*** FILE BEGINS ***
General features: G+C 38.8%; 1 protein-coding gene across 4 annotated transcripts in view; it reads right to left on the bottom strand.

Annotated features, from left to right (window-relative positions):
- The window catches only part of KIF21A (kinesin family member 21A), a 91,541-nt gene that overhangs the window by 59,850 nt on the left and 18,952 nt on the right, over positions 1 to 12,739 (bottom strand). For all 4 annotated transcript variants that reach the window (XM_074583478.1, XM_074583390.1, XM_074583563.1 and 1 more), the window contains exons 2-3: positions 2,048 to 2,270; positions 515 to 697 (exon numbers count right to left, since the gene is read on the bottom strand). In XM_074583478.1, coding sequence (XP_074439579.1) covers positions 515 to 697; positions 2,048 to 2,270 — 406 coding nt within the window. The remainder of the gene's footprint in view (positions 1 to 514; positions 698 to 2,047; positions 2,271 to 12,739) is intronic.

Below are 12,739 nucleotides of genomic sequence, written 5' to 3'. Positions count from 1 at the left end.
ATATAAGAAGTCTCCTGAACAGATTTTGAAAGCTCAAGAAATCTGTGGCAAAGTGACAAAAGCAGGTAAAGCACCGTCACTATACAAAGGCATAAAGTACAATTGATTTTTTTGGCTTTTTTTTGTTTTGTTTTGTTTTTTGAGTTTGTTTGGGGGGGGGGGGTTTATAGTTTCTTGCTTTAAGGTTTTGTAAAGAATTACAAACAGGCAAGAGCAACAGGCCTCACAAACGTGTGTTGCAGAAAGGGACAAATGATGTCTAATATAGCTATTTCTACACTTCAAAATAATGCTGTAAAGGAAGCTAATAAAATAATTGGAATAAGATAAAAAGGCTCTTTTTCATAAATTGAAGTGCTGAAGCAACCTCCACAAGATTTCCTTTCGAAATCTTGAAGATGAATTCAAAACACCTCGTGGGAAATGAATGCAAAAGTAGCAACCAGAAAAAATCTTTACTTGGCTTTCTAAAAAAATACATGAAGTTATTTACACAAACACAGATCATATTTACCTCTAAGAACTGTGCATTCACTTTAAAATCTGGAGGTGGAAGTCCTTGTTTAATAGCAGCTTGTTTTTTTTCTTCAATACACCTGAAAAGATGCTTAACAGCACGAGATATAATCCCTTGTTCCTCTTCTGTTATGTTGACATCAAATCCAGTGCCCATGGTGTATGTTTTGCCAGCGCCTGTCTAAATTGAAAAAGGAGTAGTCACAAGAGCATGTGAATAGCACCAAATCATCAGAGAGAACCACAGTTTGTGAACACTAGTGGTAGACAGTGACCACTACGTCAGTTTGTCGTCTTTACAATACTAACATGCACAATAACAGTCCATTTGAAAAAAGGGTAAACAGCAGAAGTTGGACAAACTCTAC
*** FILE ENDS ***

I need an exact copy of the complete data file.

General features: G+C 38.8%; 1 protein-coding gene across 4 annotated transcripts in view; it reads right to left on the bottom strand.

Annotated features, from left to right (window-relative positions):
- The window catches only part of KIF21A (kinesin family member 21A), a 91,541-nt gene that overhangs the window by 59,850 nt on the left and 18,952 nt on the right, over positions 1 to 12,739 (bottom strand). For all 4 annotated transcript variants that reach the window (XM_074583478.1, XM_074583390.1, XM_074583563.1 and 1 more), the window contains exons 2-3: positions 2,048 to 2,270; positions 515 to 697 (exon numbers count right to left, since the gene is read on the bottom strand). In XM_074583478.1, coding sequence (XP_074439579.1) covers positions 515 to 697; positions 2,048 to 2,270 — 406 coding nt within the window. The remainder of the gene's footprint in view (positions 1 to 514; positions 698 to 2,047; positions 2,271 to 12,739) is intronic.

Below are 12,739 nucleotides of genomic sequence, written 5' to 3'. Positions count from 1 at the left end.
ATATAAGAAGTCTCCTGAACAGATTTTGAAAGCTCAAGAAATCTGTGGCAAAGTGACAAAAGCAGGTAAAGCACCGTCACTATACAAAGGCATAAAGTACAATTGATTTTTTTGGCTTTTTTTTGTTTTGTTTTGTTTTTTGAGTTTGTTTGGGGGGGGGGGGTTTATAGTTTCTTGCTTTAAGGTTTTGTAAAGAATTACAAACAGGCAAGAGCAACAGGCCTCACAAACGTGTGTTGCAGAAAGGGACAAATGATGTCTAATATAGCTATTTCTACACTTCAAAATAATGCTGTAAAGGAAGCTAATAAAATAATTGGAATAAGATAAAAAGGCTCTTTTTCATAAATTGAAGTGCTGAAGCAACCTCCACAAGATTTCCTTTCGAAATCTTGAAGATGAATTCAAAACACCTCGTGGGAAATGAATGCAAAAGTAGCAACCAGAAAAAATCTTTACTTGGCTTTCTAAAAAAATACATGAAGTTATTTACACAAACACAGATCATATTTACCTCTAAGAACTGTGCATTCACTTTAAAATCTGGAGGTGGAAGTCCTTGTTTAATAGCAGCTTGTTTTTTTTCTTCAATACACCTGAAAAGATGCTTAACAGCACGAGATATAATCCCTTGTTCCTCTTCTGTTATGTTGACATCAAATCCAGTGCCCATGGTGTATGTTTTGCCAGCGCCTGTCTAAATTGAAAAAGGAGTAGTCACAAGAGCATGTGAATAGCACCAAATCATCAGAGAGAACCACAGTTTGTGAACACTAGTGGTAGACAGTGACCACTACGTCAGTTTGTCGTCTTTACAATACTAACATGCACAATAACAGTCCATTTGAAAAAAGGGTAAACAGCAGAAGTTGGACAAACTCTAC